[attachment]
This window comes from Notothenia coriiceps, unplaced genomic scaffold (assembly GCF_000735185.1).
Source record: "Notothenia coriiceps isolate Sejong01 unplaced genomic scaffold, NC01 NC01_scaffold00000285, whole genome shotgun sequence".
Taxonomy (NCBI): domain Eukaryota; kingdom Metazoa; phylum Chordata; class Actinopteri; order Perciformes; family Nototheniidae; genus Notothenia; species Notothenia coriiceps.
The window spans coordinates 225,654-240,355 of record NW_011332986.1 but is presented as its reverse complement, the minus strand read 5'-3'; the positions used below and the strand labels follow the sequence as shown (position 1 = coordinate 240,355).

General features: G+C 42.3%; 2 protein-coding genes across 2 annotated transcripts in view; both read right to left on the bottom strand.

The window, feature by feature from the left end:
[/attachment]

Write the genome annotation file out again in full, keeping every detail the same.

This window comes from Notothenia coriiceps, unplaced genomic scaffold (assembly GCF_000735185.1).
Source record: "Notothenia coriiceps isolate Sejong01 unplaced genomic scaffold, NC01 NC01_scaffold00000285, whole genome shotgun sequence".
Taxonomy (NCBI): domain Eukaryota; kingdom Metazoa; phylum Chordata; class Actinopteri; order Perciformes; family Nototheniidae; genus Notothenia; species Notothenia coriiceps.
The window spans coordinates 225,654-240,355 of record NW_011332986.1 but is presented as its reverse complement, the minus strand read 5'-3'; the positions used below and the strand labels follow the sequence as shown (position 1 = coordinate 240,355).

General features: G+C 42.3%; 2 protein-coding genes across 2 annotated transcripts in view; both read right to left on the bottom strand.

The window, feature by feature from the left end: